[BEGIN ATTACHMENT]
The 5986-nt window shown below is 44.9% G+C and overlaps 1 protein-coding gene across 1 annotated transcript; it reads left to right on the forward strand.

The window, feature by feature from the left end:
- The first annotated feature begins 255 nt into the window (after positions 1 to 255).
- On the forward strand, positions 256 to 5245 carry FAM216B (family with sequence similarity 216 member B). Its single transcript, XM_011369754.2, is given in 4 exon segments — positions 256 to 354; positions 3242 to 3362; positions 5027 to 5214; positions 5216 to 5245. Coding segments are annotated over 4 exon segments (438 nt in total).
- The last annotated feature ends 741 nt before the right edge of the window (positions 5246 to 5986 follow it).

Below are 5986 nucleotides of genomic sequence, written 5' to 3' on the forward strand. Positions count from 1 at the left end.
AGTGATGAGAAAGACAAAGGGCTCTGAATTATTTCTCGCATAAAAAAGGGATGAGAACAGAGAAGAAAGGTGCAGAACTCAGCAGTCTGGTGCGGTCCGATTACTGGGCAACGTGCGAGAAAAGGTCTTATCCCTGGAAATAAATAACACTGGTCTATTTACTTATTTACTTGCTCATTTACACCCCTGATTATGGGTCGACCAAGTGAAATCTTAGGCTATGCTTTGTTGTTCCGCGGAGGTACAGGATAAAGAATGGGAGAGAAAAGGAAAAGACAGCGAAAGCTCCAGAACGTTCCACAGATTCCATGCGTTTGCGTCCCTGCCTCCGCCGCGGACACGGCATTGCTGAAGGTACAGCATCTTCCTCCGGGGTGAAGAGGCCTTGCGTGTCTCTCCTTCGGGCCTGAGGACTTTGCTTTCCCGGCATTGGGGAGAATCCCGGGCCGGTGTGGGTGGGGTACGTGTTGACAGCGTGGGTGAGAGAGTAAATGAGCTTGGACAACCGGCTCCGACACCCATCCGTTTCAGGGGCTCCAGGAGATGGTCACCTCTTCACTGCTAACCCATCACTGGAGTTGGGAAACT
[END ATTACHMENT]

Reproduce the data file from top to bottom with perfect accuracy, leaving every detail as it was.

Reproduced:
The 5986-nt window shown below is 44.9% G+C and overlaps 1 protein-coding gene across 1 annotated transcript; it reads left to right on the forward strand.

The window, feature by feature from the left end:
- The first annotated feature begins 255 nt into the window (after positions 1 to 255).
- On the forward strand, positions 256 to 5245 carry FAM216B (family with sequence similarity 216 member B). Its single transcript, XM_011369754.2, is given in 4 exon segments — positions 256 to 354; positions 3242 to 3362; positions 5027 to 5214; positions 5216 to 5245. Coding segments are annotated over 4 exon segments (438 nt in total).
- The last annotated feature ends 741 nt before the right edge of the window (positions 5246 to 5986 follow it).

Below are 5986 nucleotides of genomic sequence, written 5' to 3' on the forward strand. Positions count from 1 at the left end.
AGTGATGAGAAAGACAAAGGGCTCTGAATTATTTCTCGCATAAAAAAGGGATGAGAACAGAGAAGAAAGGTGCAGAACTCAGCAGTCTGGTGCGGTCCGATTACTGGGCAACGTGCGAGAAAAGGTCTTATCCCTGGAAATAAATAACACTGGTCTATTTACTTATTTACTTGCTCATTTACACCCCTGATTATGGGTCGACCAAGTGAAATCTTAGGCTATGCTTTGTTGTTCCGCGGAGGTACAGGATAAAGAATGGGAGAGAAAAGGAAAAGACAGCGAAAGCTCCAGAACGTTCCACAGATTCCATGCGTTTGCGTCCCTGCCTCCGCCGCGGACACGGCATTGCTGAAGGTACAGCATCTTCCTCCGGGGTGAAGAGGCCTTGCGTGTCTCTCCTTCGGGCCTGAGGACTTTGCTTTCCCGGCATTGGGGAGAATCCCGGGCCGGTGTGGGTGGGGTACGTGTTGACAGCGTGGGTGAGAGAGTAAATGAGCTTGGACAACCGGCTCCGACACCCATCCGTTTCAGGGGCTCCAGGAGATGGTCACCTCTTCACTGCTAACCCATCACTGGAGTTGGGAAACT